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Terms in this set (39)
Famous for the BOBO doll study- explained the social learning theory. Aggression is learned through observing and imitating others. The experiment is important because it sparked many more studies on the effects of violent media on children.
A French psychologist that came up with the first widely used intelligence test. He was hired by the French public school system to find children that needed special help. First used the IQ formula: MA/CA * 100= IQ. Influenced today's widely accepted intelligence test, the Stanford-Binet test.
Physician that reported after damage to specific area of the left frontal lobe, known as Broca's area, a person would have trouble forming words but still be able to sing familiar songs and comprehend speech
Mary Whiton Calkins
First female president of the APA
One of the fathers of modern linguistics. His theory of generative grammar emphasizes universal grammar. His view was different from B.F. Skinners because he thought that certain aspects of linguistic knowledge were innate
A British naturalist best known for his contributions to EVOLUTIONARY theory. Darwin outlined his theory of natural selection in his influential book On the Origin of Species. His ideas shaped the course of evolutionary studies, including evolutionary psychology.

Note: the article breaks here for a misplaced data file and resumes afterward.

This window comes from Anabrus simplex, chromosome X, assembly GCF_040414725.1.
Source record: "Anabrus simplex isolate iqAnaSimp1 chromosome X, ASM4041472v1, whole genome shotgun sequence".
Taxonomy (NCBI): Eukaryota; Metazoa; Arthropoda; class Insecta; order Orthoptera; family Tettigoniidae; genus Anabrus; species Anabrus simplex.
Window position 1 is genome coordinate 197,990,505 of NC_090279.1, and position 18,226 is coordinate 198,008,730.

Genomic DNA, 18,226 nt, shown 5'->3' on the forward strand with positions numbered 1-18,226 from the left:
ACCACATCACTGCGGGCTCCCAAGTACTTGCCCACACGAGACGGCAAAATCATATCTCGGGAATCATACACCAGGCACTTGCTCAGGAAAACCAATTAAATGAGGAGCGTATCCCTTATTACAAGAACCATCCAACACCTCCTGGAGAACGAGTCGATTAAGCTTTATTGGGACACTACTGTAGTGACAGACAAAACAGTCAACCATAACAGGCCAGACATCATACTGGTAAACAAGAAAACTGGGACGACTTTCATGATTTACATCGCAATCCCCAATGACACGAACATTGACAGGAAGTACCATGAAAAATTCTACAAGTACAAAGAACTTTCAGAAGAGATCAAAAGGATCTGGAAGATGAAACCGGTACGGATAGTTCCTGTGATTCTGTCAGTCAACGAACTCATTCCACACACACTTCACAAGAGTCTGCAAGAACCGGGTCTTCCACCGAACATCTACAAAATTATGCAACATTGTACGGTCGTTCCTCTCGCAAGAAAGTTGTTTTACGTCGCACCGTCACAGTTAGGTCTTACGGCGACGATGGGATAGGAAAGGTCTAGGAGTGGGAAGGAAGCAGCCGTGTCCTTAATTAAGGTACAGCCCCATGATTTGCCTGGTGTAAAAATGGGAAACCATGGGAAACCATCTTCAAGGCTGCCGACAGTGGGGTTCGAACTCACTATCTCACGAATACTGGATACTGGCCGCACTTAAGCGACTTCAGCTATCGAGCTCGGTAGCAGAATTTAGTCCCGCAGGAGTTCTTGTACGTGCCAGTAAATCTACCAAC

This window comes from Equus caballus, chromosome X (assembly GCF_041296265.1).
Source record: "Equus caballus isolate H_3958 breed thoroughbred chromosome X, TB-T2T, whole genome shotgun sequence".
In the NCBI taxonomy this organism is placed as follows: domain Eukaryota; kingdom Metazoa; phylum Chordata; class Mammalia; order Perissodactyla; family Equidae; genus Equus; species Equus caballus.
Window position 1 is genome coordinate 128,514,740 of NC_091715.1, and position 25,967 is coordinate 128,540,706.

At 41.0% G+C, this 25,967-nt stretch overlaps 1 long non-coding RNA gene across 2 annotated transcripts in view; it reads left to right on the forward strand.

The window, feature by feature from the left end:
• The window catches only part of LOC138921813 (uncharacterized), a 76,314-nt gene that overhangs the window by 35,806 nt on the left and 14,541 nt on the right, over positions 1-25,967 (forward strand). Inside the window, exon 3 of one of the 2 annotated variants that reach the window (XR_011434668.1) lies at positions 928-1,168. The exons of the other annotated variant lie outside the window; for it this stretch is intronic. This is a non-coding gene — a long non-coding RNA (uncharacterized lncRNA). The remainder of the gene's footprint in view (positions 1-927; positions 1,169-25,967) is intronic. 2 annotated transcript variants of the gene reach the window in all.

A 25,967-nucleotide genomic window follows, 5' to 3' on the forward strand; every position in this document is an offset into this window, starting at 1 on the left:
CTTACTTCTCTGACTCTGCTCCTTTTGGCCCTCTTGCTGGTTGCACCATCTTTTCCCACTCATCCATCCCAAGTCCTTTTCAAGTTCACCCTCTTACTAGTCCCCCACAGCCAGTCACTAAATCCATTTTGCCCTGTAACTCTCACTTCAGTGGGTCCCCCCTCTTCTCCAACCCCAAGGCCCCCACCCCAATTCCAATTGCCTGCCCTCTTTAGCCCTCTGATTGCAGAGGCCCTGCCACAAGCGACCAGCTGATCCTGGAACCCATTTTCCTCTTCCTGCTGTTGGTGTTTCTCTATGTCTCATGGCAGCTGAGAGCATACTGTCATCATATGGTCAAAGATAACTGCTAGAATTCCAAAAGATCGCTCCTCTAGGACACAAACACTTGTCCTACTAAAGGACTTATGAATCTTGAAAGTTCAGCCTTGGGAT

Creation of American mental hospitals
Famous for creating the CURVE OF FORGETTING. States that we forget the most information within the first 20 minutes, then an hour, then a day. The forgetting curve is exponential, just like the learning curve.
Often know as the father of modern psychology and psychoanalysis. Believed that the unconscious determines everything we do. His theories include the ideas of the stages of psychosexual development (oral, anal, phallic, latent, genital) and the three parts of the mind- the id, ego, and superego. Believed that dreams, free association, and hypnosis could reveal the unconscious mind.
A railroad worker who had a large iron rod go completely through his left frontal lobe while working. He became a very angry person after his accident. His case concluded that specific areas of the brain affect personality.
Developed the idea of "nature vs. nurture". He studied genetics and how they affected people's individualism. Nature means how a person acts because of their genetics and nurture means how a person acts based on their environment. He believed nature is the most important in the debate.
Taste Aversion studies, Discovered taste aversion when looking at effects of radiation on rats. Rats became nauseous from the radiation, but since the taste of water from a plastic bottle was accidentally paired with this radiation, the rats developed an aversion for this water.